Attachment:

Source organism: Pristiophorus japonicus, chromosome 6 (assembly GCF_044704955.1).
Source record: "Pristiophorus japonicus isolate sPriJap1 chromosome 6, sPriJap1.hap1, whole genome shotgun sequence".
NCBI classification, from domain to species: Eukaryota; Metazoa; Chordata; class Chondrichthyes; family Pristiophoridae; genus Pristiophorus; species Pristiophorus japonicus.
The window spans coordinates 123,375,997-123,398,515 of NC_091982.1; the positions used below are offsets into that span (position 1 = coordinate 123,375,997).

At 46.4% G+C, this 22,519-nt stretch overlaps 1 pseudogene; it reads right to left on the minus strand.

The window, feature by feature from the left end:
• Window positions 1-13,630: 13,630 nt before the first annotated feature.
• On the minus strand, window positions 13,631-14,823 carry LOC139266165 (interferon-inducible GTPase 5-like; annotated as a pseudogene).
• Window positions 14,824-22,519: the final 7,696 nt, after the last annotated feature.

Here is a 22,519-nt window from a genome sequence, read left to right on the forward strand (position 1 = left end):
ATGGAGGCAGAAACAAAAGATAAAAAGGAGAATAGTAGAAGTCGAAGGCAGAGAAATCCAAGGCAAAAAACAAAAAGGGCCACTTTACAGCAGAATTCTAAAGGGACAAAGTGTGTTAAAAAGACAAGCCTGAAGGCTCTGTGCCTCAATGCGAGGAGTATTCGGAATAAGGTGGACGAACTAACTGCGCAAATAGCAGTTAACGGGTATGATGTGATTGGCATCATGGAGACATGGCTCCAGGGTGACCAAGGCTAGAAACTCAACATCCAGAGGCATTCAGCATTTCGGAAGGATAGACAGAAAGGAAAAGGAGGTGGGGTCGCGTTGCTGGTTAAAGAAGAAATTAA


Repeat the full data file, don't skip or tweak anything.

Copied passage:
Source organism: Pristiophorus japonicus, chromosome 6 (assembly GCF_044704955.1).
Source record: "Pristiophorus japonicus isolate sPriJap1 chromosome 6, sPriJap1.hap1, whole genome shotgun sequence".
NCBI classification, from domain to species: Eukaryota; Metazoa; Chordata; class Chondrichthyes; family Pristiophoridae; genus Pristiophorus; species Pristiophorus japonicus.
The window spans coordinates 123,375,997-123,398,515 of NC_091982.1; the positions used below are offsets into that span (position 1 = coordinate 123,375,997).

At 46.4% G+C, this 22,519-nt stretch overlaps 1 pseudogene; it reads right to left on the minus strand.

The window, feature by feature from the left end:
• Window positions 1-13,630: 13,630 nt before the first annotated feature.
• On the minus strand, window positions 13,631-14,823 carry LOC139266165 (interferon-inducible GTPase 5-like; annotated as a pseudogene).
• Window positions 14,824-22,519: the final 7,696 nt, after the last annotated feature.

Here is a 22,519-nt window from a genome sequence, read left to right on the forward strand (position 1 = left end):
ATGGAGGCAGAAACAAAAGATAAAAAGGAGAATAGTAGAAGTCGAAGGCAGAGAAATCCAAGGCAAAAAACAAAAAGGGCCACTTTACAGCAGAATTCTAAAGGGACAAAGTGTGTTAAAAAGACAAGCCTGAAGGCTCTGTGCCTCAATGCGAGGAGTATTCGGAATAAGGTGGACGAACTAACTGCGCAAATAGCAGTTAACGGGTATGATGTGATTGGCATCATGGAGACATGGCTCCAGGGTGACCAAGGCTAGAAACTCAACATCCAGAGGCATTCAGCATTTCGGAAGGATAGACAGAAAGGAAAAGGAGGTGGGGTCGCGTTGCTGGTTAAAGAAGAAATTAA